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Nigel Coutts

Project Zero Turns 50 - The Learner's Way - 1 views

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    This year is the fiftieth birthday of Harvard's Project Zero, a research project designed to explore the nature of thinking and learning and from this suggest pedagogies which align with what we know about the mind. For its birthday celebration Project Zero shared insights from its five decades of research with presentations from Howard Gardner, David Perkins, Shari Tasman, Steve Seidel and Daniel Wilson. The presentations revealed the changing nature of the work of Project Zero from its early days and focus on arts education to its current position as a research organisation with broad interests across education but with a focus on thinking, understanding and the workings of the mind.
Nigel Coutts

What if? Reflections from the ACSA Conference - The Learner's Way - 0 views

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    Last week I spent three days thinking about curriculum and all that it means to teaching and learning thanks to the Australian Curriculum Studies Association's biannual conference. It was three days of deeply thoughtful conversation and learning with just the right mix of academic research and ideas for grounded practice straight out of innovative classrooms and schools. With keynotes by Alan Reid, Dan Haesler, Bob Lingard, Robert Randall and Jan Owen combined with Masterclasses from some of Australia's leading educators there was much on offer. The biggest challenge was deciding which workshop you would attend when every session offered such outstanding opportunities.
Nigel Coutts

Modern Spaces for Contemporary Learning - The Learner's Way - 2 views

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    Think back to how you felt after the last day you spent at a conference or course. If things went well you probably came out feeling enthused by new ideas but also exhausted and fatigued in ways that you don't after a regular day at work. If the presenters have done their job well and you choose your workshops wisely, the day should have been full of learning that resulted from you having to think. Days like this should work our brains hard and it should be no surprise when we are fatigued by such an experience. - So how might our students be coping?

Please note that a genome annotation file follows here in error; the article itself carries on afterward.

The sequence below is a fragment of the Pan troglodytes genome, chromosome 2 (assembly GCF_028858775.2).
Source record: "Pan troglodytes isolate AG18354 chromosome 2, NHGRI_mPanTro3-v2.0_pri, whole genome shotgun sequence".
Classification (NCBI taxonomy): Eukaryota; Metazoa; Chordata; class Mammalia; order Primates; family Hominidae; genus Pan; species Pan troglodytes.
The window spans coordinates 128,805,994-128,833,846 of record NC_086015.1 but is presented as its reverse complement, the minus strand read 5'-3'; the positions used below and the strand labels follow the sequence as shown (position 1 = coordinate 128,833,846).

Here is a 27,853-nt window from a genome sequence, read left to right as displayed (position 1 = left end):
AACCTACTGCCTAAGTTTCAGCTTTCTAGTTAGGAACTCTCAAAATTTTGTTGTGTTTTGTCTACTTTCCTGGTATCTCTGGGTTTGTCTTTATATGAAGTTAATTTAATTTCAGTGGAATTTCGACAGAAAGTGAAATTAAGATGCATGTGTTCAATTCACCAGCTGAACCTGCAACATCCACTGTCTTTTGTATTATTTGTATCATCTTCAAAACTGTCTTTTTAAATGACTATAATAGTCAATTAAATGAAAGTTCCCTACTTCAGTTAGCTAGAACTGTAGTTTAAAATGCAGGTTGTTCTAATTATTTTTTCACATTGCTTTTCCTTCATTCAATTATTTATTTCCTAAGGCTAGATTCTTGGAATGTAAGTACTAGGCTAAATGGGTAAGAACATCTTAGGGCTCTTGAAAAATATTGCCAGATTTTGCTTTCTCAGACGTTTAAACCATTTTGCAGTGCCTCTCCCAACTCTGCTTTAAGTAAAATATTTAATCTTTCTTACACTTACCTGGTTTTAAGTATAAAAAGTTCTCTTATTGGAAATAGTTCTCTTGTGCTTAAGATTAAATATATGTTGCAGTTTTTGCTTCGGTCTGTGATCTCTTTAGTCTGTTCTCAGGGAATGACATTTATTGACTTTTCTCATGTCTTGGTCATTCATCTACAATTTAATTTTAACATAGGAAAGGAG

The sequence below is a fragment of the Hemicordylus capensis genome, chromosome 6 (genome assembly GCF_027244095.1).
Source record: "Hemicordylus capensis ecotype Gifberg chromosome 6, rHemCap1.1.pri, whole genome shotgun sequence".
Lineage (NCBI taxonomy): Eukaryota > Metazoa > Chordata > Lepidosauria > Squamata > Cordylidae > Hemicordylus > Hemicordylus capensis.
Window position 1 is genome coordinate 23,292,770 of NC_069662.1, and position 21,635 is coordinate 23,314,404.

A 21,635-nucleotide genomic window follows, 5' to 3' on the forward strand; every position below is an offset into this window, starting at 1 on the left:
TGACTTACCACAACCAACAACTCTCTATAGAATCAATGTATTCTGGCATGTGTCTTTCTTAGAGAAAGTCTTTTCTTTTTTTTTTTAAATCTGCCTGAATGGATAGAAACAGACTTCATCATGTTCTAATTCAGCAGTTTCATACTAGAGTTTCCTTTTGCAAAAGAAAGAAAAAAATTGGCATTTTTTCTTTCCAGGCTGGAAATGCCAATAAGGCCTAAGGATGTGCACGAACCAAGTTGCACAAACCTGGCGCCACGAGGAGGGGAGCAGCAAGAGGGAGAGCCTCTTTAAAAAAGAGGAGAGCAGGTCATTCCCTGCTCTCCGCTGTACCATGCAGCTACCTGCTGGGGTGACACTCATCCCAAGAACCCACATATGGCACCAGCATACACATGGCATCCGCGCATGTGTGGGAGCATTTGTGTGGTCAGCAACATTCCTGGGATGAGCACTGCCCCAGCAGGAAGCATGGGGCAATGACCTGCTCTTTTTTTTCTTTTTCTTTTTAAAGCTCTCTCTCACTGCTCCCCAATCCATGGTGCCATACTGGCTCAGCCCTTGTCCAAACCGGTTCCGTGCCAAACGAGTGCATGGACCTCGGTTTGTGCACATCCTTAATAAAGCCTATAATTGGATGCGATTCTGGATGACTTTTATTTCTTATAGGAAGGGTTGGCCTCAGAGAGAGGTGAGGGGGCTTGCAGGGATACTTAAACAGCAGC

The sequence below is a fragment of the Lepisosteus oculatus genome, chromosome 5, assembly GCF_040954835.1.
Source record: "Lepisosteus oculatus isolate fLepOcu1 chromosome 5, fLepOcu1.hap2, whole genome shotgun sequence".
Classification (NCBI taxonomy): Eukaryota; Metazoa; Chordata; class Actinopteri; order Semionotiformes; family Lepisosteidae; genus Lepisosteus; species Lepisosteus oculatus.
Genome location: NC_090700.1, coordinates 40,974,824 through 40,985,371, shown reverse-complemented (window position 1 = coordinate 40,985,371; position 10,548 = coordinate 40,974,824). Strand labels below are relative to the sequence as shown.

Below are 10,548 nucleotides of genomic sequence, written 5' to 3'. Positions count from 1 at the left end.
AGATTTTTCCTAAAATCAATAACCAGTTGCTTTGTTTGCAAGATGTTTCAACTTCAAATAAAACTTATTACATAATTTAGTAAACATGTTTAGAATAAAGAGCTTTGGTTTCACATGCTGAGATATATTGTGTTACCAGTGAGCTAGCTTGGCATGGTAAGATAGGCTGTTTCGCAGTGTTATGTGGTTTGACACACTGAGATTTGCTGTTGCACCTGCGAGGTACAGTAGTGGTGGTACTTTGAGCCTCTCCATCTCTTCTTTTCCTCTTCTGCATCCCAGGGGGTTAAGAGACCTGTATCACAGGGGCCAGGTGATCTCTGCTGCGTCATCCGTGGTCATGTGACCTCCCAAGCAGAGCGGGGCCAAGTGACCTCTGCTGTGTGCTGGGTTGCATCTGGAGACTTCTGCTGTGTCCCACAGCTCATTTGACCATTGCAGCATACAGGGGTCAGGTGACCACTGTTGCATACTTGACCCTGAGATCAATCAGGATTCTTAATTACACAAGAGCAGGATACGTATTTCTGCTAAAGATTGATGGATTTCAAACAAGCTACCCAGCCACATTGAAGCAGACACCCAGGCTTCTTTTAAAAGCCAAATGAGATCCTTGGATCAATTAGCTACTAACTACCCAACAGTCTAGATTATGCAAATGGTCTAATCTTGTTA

John Evans

There's No Such Thing as Being Bad at Math: How Neuroscience Is Changing the Equation |... - 1 views

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    "Imagine a parent telling a child, "I'm just not a reading person." Sounds odd, doesn't it? Now reread the same cartoon, substituting "math" for "reading." Suddenly it doesn't seem so absurd. But it should!

    As a society ever more reliant on technology and STEM-based careers, we must shatter the myth that math skill is inborn and reinforce that it is the result of intention and practice.
    It's common to hear well educated adults declare themselves "not a math person," sometimes proudly. Indeed, many people of all ages believe that mathematical ability is something you are either born with or not, rather than something to be mastered with focused effort. This belief is wrong. What's more, it's harmful to kids as they have their first experiences learning math; the attitude that "I can't learn math" quickly becomes a self-fulfilling prophecy. As a society ever more reliant on technology and STEM-based careers, we must shatter the myth that math skill is inborn and reinforce that it is the result of intention and practice. Reforming these perceptions needs to be a priority for teachers, parents, and creators of new learning tools that align to the way these digital-savvy students learn."
John Evans

[Video] Coding, computational thinking and the classroom | Discovery Education UK - 4 views

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    "Are you wondering what coding means for your classroom? Join us for a look at how to include computational thinking into your teaching.

    Explore the vocabulary of coding and the opportunities for offline activities. Showing cross-curricular links and real world application, this webinar will use both Discovery Education Coding and freely available resources to support the teaching and learning of computing."